As a response to the many questions I have received about “Maple Water” – I will give my opinion to the three people that read my blog (Hi Mom and Dad…..and one other guy!) I want to mention this again with – I love entrepreneurs! I like the fact that someone is taking a risk and pushing the maple industry’s boundaries! I hope they market the Sapsquatch dung out of it! More maple is good for maple! I hope it is a success. However, I see one flaw:
People can add maple syrup to water.
Did he just Netflix-their-dingy-video-store-rental-place? Yes, I did. This maple farmer is going to do some math for the thrifty maple water drinkers.
Sap that is 2% sugar is worth about $0.67 per gallon to the sugarmaker. If you like maple water and live in the Great Lakes Region – you can buy 5 gallons worth of maple water for about $3.35. Maybe $5 if you want to be fair to the sugarmaker’s time. You can check my math using this handy dandy sap value calculator (http://www.ohiomaple.org/sap-app.html) You’ll also need to plug in $2.60/lb (Update, $2.25/lb is the current value of maple syrup per pound, 4-20-15.) and you’ll also have to enter 100 for the percent of bulk syrup provided to the sap seller. Or you can just trust my math.
If you aren’t fortunate enough to live in the Maple Belt, you’ll have to use your own bottle of maple syrup. So let’s use 2% sugar and work backwards to show you how much “maple water” you can make for that next Browns-Steelers game! If you buy a half-pint of maple syrup (8oz) you can make 2.7 gallons of maple water for about two-and-a-half cents per ounce. So if you fill your 32oz Nalgene bottle up with freshly made “maple water” – it will cost you $0.75 – and you save the packaging cost on 9 containers. Just a heads up on maple water flavor: If you don’t want to taste strong caramel flavor of maple syrup in your reverse engineered maple water – buy Light Amber (Golden Delicate). If you do want to taste the caramelized maple flavor – use Grade B (Dark Robust).
There is one great benefit from the maple water that is WAY better than coconut milk. Science teachers outside the maple-belt can now buy sap and make maple syrup in their classrooms. Like in Arizona and places where you don’t have cold winters. However, it will cost you about $217.50 to make a quart of syrup in your beaker from 44 bottles of 32oz maple water! You might be better off buying a quart of maple syrup and adding 10.875 gallons of water for about $22.
Yes, I am a maple nerd.
On October 4th, Bissell Maple Farm will be celebrating the grand opening of our Rock Creek Sugarworks campus. To celebrate our new business and maple syrup outlet – we are having a Maple Festival. We hope to see lots of visitors stop in for some pancakes with maple syrup, live music, some pumpkins, and a gander at our furniture made from used oak barrels. We will even have some cool refinished antique factory railroad carts for sale. Oh, and we hope to have some of the legendary maple ice cream available in the afternoon. We’ll be serving pancakes around 9AM – come join us!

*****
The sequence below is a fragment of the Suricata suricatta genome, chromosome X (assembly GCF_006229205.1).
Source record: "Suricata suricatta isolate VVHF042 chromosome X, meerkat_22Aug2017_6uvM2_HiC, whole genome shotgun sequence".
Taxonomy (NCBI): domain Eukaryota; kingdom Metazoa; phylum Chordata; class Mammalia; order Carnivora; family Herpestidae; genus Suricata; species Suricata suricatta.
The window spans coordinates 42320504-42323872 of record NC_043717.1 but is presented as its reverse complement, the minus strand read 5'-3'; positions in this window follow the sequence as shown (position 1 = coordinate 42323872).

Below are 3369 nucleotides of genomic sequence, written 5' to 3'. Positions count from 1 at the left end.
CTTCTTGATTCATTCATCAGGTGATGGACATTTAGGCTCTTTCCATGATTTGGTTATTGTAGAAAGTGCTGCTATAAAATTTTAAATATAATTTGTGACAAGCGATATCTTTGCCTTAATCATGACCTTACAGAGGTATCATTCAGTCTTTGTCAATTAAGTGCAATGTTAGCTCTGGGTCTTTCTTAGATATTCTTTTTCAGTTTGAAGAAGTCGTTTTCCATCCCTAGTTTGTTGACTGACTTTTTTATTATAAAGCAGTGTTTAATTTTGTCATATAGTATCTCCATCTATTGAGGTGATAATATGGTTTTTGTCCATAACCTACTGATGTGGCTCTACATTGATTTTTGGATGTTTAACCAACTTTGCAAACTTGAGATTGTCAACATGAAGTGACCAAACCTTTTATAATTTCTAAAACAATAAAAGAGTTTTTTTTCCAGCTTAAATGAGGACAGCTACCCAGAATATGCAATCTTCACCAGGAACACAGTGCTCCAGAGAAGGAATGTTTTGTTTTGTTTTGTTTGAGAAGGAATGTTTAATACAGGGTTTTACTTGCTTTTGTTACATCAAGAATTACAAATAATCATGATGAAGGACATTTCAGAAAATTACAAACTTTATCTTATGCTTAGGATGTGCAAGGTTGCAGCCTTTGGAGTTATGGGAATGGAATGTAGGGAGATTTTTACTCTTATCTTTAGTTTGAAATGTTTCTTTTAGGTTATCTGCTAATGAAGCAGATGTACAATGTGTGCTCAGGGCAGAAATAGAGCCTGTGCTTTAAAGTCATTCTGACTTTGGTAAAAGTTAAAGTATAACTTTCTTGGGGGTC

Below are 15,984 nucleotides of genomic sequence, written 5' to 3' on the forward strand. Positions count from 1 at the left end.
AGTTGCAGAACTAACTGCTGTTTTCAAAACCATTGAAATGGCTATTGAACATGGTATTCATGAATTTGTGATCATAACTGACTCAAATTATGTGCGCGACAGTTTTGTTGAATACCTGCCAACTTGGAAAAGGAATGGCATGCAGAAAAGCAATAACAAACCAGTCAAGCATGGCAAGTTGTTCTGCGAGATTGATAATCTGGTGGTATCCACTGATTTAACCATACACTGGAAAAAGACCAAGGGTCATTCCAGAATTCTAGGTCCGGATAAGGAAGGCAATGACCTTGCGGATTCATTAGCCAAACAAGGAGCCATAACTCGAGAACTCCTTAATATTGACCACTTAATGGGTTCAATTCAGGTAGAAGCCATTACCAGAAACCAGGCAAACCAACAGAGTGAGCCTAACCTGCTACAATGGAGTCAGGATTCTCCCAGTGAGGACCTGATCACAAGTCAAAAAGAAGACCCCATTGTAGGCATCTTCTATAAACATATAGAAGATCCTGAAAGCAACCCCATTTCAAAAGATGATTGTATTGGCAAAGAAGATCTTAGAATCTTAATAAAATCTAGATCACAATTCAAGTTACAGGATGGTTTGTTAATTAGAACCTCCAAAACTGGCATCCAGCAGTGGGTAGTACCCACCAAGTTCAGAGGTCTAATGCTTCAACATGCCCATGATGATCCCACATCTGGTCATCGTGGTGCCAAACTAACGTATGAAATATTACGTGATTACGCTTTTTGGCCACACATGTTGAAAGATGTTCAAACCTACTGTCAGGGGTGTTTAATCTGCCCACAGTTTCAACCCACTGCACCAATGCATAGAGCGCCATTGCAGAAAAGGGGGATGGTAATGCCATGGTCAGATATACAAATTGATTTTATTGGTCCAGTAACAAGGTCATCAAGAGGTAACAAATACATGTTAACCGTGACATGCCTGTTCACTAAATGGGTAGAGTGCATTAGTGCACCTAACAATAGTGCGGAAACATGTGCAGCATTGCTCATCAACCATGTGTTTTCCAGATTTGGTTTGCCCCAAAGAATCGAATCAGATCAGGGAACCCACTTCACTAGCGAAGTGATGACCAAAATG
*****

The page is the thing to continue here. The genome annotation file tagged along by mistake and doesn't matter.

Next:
I know what you are thinking. Why are you having a maple festival in the fall, isn’t maple syrup made in the spring? Yes, maple syrup is made in the spring….and so is snow, ice, and mud. We like the idea of a fall maple festival for a few reasons. First, we really want to celebrate the grand opening of Rock Creek Sugarworks. It has been a major undertaking and we want to celebrate the hard work put into this endeavor. Secondly, the October weather in NE Ohio is awesome! It is a great time of year to start a new tradition in Ashtabula County. Third, why not?!?! Rock Creek is loaded with beautiful maple trees all over the village. When the leaves change colors – the foliage on a sugar maple tree is the brightest and a reminder that the sugaring season is just around the corner.
“What is a Sugarworks?”
In northeast Ohio the region was dotted with maple syrup canneries called “Sugarworks”. We like the word sugarworks because it evokes a sense of our Ohio maple heritage. During the Civil War, northerners protested cane sugar produced with slave labor. Instead, northerners consumed maple sugar as our primary sweetener. In fact, 70% of the maple syrup made in the late 1800’s was turned into granulated maple sugar. And we still use and hear the terms of yester-year in our vernacular regarding maple syrup and the production of Ohio’s first crop. Terms like sugarmaker, sugaring, or sugarhouse have a traditional meaning – just like Sugarworks.